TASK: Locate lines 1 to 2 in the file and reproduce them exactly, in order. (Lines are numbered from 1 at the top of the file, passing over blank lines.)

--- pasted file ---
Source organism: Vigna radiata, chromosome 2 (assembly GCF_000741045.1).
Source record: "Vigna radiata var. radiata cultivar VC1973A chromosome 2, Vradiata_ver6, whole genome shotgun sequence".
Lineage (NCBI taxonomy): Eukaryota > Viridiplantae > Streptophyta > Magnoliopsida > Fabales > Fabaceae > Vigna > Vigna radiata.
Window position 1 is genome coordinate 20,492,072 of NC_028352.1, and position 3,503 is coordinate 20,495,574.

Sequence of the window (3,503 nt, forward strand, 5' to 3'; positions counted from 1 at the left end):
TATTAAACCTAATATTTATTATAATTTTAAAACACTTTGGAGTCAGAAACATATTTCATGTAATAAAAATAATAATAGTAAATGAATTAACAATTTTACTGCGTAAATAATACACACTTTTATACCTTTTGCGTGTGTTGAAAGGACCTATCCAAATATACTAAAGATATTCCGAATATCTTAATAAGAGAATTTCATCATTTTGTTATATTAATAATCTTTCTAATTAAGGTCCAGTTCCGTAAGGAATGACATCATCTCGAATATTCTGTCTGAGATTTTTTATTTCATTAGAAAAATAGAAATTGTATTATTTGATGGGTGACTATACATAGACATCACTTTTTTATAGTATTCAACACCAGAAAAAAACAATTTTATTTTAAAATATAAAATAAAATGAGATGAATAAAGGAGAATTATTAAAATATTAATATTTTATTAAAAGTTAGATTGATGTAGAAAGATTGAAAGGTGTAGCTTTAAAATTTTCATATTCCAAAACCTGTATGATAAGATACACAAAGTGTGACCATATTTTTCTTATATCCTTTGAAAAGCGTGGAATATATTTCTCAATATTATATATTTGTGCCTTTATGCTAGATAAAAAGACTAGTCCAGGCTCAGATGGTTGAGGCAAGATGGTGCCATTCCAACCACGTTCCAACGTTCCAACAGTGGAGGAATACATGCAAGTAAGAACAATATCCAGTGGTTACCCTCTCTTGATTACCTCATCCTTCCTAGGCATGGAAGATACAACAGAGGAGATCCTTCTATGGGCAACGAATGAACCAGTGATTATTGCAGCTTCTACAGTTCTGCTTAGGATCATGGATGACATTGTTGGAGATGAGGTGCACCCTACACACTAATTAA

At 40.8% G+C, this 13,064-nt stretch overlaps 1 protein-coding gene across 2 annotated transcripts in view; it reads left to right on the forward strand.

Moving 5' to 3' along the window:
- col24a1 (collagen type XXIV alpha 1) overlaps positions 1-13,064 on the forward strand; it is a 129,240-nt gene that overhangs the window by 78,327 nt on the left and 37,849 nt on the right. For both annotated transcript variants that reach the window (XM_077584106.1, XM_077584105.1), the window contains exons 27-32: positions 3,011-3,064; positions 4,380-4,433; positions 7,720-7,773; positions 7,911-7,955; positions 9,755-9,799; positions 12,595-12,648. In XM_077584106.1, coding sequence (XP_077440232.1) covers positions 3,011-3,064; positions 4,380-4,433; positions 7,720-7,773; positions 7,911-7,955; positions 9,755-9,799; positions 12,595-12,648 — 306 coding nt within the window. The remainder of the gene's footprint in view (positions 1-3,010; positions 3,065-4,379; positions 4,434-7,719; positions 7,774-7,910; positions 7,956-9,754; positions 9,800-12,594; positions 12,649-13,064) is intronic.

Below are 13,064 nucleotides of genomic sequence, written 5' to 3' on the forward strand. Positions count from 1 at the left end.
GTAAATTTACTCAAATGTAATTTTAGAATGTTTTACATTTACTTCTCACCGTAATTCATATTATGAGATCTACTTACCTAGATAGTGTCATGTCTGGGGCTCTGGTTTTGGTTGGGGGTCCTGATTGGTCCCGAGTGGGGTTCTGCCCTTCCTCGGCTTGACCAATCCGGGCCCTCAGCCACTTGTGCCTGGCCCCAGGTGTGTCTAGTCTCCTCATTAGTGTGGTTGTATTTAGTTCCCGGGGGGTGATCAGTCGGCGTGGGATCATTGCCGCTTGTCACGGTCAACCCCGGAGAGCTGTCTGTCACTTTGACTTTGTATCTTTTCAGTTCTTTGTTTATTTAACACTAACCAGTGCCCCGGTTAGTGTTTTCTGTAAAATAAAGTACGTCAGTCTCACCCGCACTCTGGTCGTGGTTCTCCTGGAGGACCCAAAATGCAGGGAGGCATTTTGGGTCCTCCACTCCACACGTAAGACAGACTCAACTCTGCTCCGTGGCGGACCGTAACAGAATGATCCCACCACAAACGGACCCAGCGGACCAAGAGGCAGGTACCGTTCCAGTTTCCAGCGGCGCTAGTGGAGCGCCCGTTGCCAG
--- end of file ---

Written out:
Source organism: Vigna radiata, chromosome 2 (assembly GCF_000741045.1).
Source record: "Vigna radiata var. radiata cultivar VC1973A chromosome 2, Vradiata_ver6, whole genome shotgun sequence".